“It’s a slightly different story with solid floors. Even a pair of Contour 20 bookshelf speakers can’t excite an entire concrete floor. That means, you can actually use the concrete floor to eliminate vibrations by coupling, fastening, your speakers as tightly to the floor as possible,” Otto explains.

And pay attention here. This is important: it really does make a difference if you use spikes or rubber rings between the floor and your stand – and carpets make for a completely different animal:  

“It’s not an issue with carpets on solid floors. The spikes need to pierce the carpet and make contact with the floor and you’re all good. However, wooden floors are a trickier proposition. You shouldn’t use spikes as they’ll go through the carpet and make the wood vibrate. 

“Preferably, you would take the carpet out. But, that’s not always an option for people – and might increase reflections. The solution is all about weight; the heavier you can make the stand, the better it will connect with the floor underneath and not just float around on the carpet.”

You don't want your stands playing along. Sand is the solution

Many stands come with a compartment dedicated to sand and similarly heavy and well-damped materials. And there’s method in the madness. You see, the speaker plays music by moving its drive unit in and out to create sound pressure: when the drive unit pushes outwards, it creates sound pressure, but when it moves inwards it pushes the entire speaker backwards.

It’s physics: for every action, there’s an equal and opposite reaction.

And as Otto explains, you don’t want that movement:

“All that unwanted movement can colour and distort the sound. We do our best to prevent vibrations by adding bracing to the cabinet, but that doesn’t really help with the movement.

“You can make a speaker move less in many different ways, and one of those is by adding more mass to the speaker and the stand; making it harder for the speaker to move. That’s why you’ll find a sand compartment in most stands.”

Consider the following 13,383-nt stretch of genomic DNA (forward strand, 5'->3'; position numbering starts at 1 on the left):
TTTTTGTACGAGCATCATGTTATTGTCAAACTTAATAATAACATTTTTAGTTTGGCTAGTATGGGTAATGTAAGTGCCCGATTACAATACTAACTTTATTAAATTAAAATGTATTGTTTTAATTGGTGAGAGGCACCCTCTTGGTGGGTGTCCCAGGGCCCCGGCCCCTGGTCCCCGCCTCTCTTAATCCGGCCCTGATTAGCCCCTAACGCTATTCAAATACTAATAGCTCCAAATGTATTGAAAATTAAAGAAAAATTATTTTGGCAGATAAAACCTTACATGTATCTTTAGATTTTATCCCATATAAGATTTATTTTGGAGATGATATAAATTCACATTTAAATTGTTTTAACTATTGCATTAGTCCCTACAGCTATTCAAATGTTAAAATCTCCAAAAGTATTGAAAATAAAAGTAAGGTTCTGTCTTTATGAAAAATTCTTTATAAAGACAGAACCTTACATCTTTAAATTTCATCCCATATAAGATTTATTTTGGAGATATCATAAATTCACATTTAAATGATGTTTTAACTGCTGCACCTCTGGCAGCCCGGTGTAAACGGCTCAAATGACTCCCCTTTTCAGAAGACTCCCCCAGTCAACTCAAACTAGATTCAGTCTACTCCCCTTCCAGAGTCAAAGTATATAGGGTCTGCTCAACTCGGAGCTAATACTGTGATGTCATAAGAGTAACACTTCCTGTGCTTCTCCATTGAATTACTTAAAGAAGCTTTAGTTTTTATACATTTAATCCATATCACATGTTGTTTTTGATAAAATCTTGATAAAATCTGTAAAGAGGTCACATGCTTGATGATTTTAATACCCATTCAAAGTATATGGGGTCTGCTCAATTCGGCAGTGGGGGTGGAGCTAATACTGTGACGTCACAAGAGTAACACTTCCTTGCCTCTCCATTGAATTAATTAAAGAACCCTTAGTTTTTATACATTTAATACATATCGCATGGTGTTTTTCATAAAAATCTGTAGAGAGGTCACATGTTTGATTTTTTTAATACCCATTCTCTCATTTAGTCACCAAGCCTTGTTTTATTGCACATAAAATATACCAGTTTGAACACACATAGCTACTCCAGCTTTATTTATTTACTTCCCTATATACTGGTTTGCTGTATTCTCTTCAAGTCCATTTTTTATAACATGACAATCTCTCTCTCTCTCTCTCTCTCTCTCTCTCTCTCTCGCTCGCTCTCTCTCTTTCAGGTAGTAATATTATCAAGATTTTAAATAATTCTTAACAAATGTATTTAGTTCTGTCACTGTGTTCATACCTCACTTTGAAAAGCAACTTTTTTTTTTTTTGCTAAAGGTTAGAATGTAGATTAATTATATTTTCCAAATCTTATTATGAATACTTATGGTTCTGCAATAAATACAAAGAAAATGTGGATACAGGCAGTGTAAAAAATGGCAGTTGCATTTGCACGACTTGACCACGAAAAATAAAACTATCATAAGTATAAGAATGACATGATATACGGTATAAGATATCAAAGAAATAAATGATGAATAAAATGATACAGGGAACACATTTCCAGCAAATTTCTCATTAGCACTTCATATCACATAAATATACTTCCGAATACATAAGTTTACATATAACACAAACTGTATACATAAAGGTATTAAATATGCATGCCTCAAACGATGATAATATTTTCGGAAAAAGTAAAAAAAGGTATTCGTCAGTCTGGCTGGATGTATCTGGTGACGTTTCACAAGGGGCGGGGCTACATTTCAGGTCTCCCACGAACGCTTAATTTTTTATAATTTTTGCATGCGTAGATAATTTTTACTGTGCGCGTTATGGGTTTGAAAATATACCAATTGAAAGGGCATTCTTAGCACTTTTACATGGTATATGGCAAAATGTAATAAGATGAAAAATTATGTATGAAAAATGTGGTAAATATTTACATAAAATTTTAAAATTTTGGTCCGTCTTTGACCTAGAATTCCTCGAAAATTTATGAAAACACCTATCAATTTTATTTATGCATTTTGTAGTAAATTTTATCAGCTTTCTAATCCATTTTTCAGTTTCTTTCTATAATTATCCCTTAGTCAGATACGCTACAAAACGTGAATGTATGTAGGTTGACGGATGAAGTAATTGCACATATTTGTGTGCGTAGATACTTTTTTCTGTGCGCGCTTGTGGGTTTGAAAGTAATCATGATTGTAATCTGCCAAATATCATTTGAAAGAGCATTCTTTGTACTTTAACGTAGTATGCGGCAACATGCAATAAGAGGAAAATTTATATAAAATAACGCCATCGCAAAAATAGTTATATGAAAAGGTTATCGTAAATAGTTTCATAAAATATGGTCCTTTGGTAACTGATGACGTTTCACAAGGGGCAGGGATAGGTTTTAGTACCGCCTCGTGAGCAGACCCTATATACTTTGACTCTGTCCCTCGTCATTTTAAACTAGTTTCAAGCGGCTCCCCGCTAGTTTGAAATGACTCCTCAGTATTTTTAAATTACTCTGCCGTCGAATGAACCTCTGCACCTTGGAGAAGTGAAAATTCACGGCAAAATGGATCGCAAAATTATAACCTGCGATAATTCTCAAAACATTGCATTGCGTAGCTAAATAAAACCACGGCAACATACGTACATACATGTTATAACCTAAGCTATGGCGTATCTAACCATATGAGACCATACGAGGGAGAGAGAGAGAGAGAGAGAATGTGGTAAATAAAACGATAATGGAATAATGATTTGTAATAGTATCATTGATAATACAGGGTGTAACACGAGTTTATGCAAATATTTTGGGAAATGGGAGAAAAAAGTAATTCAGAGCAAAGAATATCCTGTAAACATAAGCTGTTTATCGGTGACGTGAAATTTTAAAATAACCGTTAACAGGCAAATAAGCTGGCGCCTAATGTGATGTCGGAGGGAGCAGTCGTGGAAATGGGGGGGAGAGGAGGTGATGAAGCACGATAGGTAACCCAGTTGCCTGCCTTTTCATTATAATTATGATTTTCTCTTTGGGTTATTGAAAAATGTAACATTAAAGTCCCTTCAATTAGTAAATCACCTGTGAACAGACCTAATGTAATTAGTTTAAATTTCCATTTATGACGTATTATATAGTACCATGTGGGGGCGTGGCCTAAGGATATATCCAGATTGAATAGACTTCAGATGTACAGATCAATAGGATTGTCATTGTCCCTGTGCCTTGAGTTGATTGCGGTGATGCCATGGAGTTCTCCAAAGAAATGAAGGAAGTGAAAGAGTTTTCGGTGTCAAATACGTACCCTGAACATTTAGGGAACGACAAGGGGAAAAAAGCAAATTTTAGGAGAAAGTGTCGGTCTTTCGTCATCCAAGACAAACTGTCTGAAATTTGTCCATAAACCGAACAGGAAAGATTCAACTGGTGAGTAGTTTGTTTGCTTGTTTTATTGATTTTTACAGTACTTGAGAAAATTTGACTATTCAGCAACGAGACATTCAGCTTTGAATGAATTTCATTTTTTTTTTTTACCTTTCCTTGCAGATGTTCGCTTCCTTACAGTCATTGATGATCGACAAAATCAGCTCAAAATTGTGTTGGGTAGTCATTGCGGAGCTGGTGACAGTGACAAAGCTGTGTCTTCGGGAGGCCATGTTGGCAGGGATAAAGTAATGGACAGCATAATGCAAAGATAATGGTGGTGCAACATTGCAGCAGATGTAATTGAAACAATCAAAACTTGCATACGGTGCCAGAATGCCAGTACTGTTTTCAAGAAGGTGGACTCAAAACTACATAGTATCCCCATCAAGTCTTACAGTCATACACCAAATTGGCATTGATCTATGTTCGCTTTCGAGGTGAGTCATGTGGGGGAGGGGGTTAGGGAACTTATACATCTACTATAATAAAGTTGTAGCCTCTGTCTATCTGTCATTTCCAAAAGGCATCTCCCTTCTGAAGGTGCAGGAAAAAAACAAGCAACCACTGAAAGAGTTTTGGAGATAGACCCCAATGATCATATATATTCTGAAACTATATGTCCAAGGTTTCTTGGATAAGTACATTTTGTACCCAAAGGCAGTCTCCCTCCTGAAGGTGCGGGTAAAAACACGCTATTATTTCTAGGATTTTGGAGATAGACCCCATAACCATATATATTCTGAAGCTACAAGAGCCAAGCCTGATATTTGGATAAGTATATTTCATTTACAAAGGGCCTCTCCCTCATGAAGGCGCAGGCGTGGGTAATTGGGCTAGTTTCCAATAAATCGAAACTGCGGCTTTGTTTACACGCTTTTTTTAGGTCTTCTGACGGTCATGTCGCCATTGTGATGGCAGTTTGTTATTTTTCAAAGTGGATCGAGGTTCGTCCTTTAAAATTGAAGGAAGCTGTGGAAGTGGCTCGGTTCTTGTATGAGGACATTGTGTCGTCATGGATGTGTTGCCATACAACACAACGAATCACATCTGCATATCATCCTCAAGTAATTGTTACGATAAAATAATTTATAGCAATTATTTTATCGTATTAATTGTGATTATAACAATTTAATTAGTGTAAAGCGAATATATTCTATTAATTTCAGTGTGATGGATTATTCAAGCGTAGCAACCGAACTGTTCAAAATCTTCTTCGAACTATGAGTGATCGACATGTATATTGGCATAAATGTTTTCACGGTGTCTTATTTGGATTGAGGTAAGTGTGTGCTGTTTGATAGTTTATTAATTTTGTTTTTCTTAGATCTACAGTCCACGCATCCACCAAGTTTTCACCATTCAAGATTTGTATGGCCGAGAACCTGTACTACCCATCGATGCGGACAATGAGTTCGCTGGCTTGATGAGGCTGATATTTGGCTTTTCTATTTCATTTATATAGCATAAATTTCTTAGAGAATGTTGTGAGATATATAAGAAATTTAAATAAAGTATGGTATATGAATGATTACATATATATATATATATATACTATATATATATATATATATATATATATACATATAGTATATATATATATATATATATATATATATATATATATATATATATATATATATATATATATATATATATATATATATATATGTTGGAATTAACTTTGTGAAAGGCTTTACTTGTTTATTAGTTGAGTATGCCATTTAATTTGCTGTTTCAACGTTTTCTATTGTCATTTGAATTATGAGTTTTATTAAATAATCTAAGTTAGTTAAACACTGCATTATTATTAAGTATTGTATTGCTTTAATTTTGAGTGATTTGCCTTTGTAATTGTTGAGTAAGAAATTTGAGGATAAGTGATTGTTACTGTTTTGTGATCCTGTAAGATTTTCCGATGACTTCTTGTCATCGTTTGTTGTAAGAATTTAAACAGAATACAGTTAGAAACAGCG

Thus, the sand provides dampening, but it also prevents the stand from ringing when it’s excited by the right frequencies – another handy little add-on. How much sand should you fill it with also matters:  

“In principle, you should add as much weight as possible. However, you can add too much and change the centre of gravity – making it more prone to falling over. We usually recommend 2/3 full, which is the industry rule of thumb.”

Special Forty in the living room

All about the treble

Finally, there’s also a height advantage to stands. You want the right level of treble and proper directionality from your speakers, and that means tweeters at ear level.  

Want to learn more about our range of stands for your Dynaudio speakers? Click here. 

“It’s important because tweeters don’t radiate sound pressure in all directions – as the bass units do because of their omnidirectional nature. No, the tweeter radiates in a much narrower window so to say,” Otto explains and continues:

“You could put your speakers on the floor with a little tilt aimed at your ears – definitely. In that setup you would get the right amount of treble, but what about directionality? You’d still have sound coming from the floor.”

Providing the optimal conditions

There you have it; the basics of why you should consider stands for your bookshelf speakers. As with much in hi-fi, this is only the introduction to a massive subject, but it serves as a good understanding of stands function and what they can do for your hi-fi system. And they can do a lot for providing your speakers with the optimal condition for top-notch performance.